Welcome to all-rounder season. Sam Curran and Chris Woakes got the party started at Edgbaston and Lord’s, now Hardik Pandya has arrived to put India in command at Trent Bridge.
While this has not been a vintage series for batsmen of either side – England demonstrating once again on Sunday an ineptitude against the moving ball that has plagued both teams – it has been a happy hunting ground for all-rounders, Pandya’s 5/28 the latest addition to a run of star turns in this series from the men with more than one string to their bow.
For Pandya this was also a spell to vindicate his selection in this side, something that many have been questioning throughout this series – the all-rounder coming in for nearly as much criticism as some of India’s top order batsmen, but without anywhere near the same level of justification.
After the defeat at Edgbaston, Michael Holding was particularly scathing, saying:
“It seems as if he’s the golden boy in this team. Everyone thinks he’s going to be the next Kapil Dev. He hasn’t shown that yet. Why not pick a batsman? Pandya got a few runs in the second innings but is he a better batsman than Pujara? I don’t think so, and you don’t need him as a bowler in my eyes.”
In six superb overs, Pandya went a long way to answering that criticism, cutting down England’s batsmen where they stood, in an afternoon session that quickly turned into a rout.
As statements of intent go, Pandya’s first ball was pretty emphatic, Joe Root out edging to second slip – a quibble over the cleanness of the catch delaying proceedings, but ultimately only prolonging the agony rather than offering a reprieve.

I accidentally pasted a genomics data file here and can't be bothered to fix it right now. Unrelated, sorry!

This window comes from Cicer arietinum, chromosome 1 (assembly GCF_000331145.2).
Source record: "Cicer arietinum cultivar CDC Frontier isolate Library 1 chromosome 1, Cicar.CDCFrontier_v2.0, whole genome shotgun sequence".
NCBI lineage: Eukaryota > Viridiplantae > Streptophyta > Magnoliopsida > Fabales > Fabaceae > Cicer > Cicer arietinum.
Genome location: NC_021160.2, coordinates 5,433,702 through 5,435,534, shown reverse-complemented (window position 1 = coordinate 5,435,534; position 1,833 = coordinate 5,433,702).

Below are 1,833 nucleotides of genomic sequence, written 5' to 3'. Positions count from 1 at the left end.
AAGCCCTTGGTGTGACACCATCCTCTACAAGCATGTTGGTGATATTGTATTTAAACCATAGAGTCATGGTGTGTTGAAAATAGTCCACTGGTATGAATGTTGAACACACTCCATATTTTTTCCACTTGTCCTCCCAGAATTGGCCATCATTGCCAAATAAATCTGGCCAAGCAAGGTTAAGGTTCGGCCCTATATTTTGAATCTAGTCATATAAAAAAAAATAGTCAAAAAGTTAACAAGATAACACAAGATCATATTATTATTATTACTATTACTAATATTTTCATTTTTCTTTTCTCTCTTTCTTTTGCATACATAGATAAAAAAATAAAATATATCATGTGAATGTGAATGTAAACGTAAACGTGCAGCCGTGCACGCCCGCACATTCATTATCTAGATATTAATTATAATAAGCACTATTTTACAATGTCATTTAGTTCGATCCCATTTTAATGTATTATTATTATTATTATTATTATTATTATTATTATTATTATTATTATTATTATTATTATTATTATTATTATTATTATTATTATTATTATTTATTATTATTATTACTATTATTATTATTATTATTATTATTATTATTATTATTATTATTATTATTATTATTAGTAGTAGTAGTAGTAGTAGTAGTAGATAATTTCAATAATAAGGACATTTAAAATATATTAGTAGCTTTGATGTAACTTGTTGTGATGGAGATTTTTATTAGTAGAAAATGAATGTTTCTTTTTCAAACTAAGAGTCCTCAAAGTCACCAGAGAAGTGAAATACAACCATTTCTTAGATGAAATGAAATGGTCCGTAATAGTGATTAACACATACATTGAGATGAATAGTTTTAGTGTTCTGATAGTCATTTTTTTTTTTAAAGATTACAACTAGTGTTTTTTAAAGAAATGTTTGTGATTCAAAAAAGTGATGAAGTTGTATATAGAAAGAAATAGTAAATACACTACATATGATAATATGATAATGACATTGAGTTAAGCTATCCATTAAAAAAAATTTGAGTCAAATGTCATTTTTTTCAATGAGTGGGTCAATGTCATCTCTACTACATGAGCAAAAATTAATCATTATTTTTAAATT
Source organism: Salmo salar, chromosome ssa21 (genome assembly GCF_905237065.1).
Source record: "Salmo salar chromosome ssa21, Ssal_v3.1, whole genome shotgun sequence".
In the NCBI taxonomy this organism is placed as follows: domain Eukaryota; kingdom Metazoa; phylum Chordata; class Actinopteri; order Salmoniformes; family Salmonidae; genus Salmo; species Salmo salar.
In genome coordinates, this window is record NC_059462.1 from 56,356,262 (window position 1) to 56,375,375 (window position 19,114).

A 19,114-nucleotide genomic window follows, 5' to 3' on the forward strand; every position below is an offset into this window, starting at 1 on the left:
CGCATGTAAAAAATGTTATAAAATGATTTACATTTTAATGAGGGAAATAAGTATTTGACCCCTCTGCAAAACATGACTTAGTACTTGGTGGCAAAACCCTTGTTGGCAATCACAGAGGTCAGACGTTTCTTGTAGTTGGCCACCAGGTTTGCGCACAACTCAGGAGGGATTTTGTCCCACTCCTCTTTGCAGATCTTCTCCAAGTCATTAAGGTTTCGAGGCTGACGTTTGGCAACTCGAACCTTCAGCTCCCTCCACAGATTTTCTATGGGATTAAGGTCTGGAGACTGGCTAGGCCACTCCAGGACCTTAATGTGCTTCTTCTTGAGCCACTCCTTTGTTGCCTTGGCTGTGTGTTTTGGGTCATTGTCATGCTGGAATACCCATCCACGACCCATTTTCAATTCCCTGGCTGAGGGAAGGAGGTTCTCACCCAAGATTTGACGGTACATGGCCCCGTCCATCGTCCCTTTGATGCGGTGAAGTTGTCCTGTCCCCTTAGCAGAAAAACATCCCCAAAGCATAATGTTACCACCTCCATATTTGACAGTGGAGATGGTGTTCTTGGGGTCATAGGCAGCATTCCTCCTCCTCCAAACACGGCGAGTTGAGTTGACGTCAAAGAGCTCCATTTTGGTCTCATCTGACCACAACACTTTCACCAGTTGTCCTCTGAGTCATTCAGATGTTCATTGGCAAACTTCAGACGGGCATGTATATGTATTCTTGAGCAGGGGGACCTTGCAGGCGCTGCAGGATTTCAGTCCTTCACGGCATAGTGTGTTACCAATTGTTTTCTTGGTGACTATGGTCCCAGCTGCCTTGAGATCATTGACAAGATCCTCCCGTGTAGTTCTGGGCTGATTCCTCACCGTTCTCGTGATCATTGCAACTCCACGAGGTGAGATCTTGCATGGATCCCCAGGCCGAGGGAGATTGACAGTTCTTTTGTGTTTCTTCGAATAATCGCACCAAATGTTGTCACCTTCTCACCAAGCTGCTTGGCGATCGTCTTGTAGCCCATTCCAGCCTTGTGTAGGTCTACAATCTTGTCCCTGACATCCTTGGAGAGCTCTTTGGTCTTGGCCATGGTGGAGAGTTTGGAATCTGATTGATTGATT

The next over he nearly had Ben Stokes, his tattooed opposite number only saved by the margin of umpire’s call when India asked for a review – Pandya was getting into a groove and England would soon be in trouble.
Four overs later that trouble well and truly arrived, Pandya struck twice in the same over, with the first ball and the last, Jonny Bairstow and Woakes the men trudging back to the pavilion – England holed below the waterline and sinking fast at 118/7.
Adil Rashid joined the procession of doomed men with the first ball of his next over, Pandya was on a hat trick, England tediously collapsing in the style that by now almost everyone has become accustomed to.
Stuart Broad survived that ball, but not the over, trapped LBW four balls into his innings to hand Pandya a maiden five-wicket haul and leave England perilously close to not even avoiding the follow-on.
Pandya’s critics had called for him to do much more and at Trent Bridge he answered, gutting England’s batting card and putting India so firmly ahead in this Test that it seems almost unthinkable that they will not travel to the next match in Southampton on the back of a resounding win.
It was a spell of the highest quality, and one in which Pandya was at his best – his average speed was the fastest it has ever been in a Test, while the amount of swing he got has also never been greater.
For two Tests India have been on the receiving end of a masterclass in swing bowling, Pandya it seems was taking notes, adjusting his approach here and reaping the rewards. On Sunday, to maximise the swing he bowled much fuller than he had previously in the series – more than a metre fuller than in the first two Tests in fact – the result was brutally efficient, Pandya’s spell the best ever by an Indian bowler in Tests at the ground.
All in all it was a good day for Indian youngsters proving their critics wrong, Rishabh Pant for now putting to bed any concerns about the standard of his wicketkeeping by snaffling five catches behind the stumps – the pick of them the sprawling effort to remove Woakes – becoming the youngest wicketkeeper to do so in the process. His five catches also the most by any Indian wicketkeeper on debut.
Ultimately though the day belonged to Pandya, another day in the series where the all-rounder has ruled supreme, and the day that India showed they are far from finished in this series.